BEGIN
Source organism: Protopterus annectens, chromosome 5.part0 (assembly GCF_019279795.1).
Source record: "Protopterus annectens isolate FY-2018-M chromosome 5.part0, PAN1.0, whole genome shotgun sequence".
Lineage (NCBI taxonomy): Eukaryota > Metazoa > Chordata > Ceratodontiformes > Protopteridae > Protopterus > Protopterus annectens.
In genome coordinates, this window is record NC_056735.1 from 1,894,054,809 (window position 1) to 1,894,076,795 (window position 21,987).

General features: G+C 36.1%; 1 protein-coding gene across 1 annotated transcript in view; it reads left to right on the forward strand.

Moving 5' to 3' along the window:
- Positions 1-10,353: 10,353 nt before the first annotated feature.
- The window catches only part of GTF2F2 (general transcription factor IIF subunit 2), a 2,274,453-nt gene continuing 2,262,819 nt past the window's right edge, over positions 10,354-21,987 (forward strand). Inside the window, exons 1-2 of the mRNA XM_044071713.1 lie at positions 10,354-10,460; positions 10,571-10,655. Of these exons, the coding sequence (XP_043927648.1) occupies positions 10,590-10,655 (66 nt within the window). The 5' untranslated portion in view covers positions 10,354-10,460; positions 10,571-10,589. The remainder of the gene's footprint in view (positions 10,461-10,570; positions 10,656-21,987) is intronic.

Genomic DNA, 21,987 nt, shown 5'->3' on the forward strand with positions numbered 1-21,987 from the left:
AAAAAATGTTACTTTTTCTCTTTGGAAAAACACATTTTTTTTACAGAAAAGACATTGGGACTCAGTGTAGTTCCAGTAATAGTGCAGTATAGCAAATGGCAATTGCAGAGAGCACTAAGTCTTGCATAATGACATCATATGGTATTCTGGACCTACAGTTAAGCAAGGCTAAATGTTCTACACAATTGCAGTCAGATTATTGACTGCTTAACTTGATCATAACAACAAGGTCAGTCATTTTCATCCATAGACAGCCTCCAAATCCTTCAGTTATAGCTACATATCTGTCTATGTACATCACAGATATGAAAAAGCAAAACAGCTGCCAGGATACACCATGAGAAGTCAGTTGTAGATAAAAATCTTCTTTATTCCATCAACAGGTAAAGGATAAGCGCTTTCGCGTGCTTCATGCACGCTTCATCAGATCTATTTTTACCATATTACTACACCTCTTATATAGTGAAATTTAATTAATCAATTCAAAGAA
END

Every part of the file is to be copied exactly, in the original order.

Source organism: Protopterus annectens, chromosome 5.part0 (assembly GCF_019279795.1).
Source record: "Protopterus annectens isolate FY-2018-M chromosome 5.part0, PAN1.0, whole genome shotgun sequence".
Lineage (NCBI taxonomy): Eukaryota > Metazoa > Chordata > Ceratodontiformes > Protopteridae > Protopterus > Protopterus annectens.
In genome coordinates, this window is record NC_056735.1 from 1,894,054,809 (window position 1) to 1,894,076,795 (window position 21,987).

General features: G+C 36.1%; 1 protein-coding gene across 1 annotated transcript in view; it reads left to right on the forward strand.

Moving 5' to 3' along the window:
- Positions 1-10,353: 10,353 nt before the first annotated feature.
- The window catches only part of GTF2F2 (general transcription factor IIF subunit 2), a 2,274,453-nt gene continuing 2,262,819 nt past the window's right edge, over positions 10,354-21,987 (forward strand). Inside the window, exons 1-2 of the mRNA XM_044071713.1 lie at positions 10,354-10,460; positions 10,571-10,655. Of these exons, the coding sequence (XP_043927648.1) occupies positions 10,590-10,655 (66 nt within the window). The 5' untranslated portion in view covers positions 10,354-10,460; positions 10,571-10,589. The remainder of the gene's footprint in view (positions 10,461-10,570; positions 10,656-21,987) is intronic.

Genomic DNA, 21,987 nt, shown 5'->3' on the forward strand with positions numbered 1-21,987 from the left:
AAAAAATGTTACTTTTTCTCTTTGGAAAAACACATTTTTTTTACAGAAAAGACATTGGGACTCAGTGTAGTTCCAGTAATAGTGCAGTATAGCAAATGGCAATTGCAGAGAGCACTAAGTCTTGCATAATGACATCATATGGTATTCTGGACCTACAGTTAAGCAAGGCTAAATGTTCTACACAATTGCAGTCAGATTATTGACTGCTTAACTTGATCATAACAACAAGGTCAGTCATTTTCATCCATAGACAGCCTCCAAATCCTTCAGTTATAGCTACATATCTGTCTATGTACATCACAGATATGAAAAAGCAAAACAGCTGCCAGGATACACCATGAGAAGTCAGTTGTAGATAAAAATCTTCTTTATTCCATCAACAGGTAAAGGATAAGCGCTTTCGCGTGCTTCATGCACGCTTCATCAGATCTATTTTTACCATATTACTACACCTCTTATATAGTGAAATTTAATTAATCAATTCAAAGAA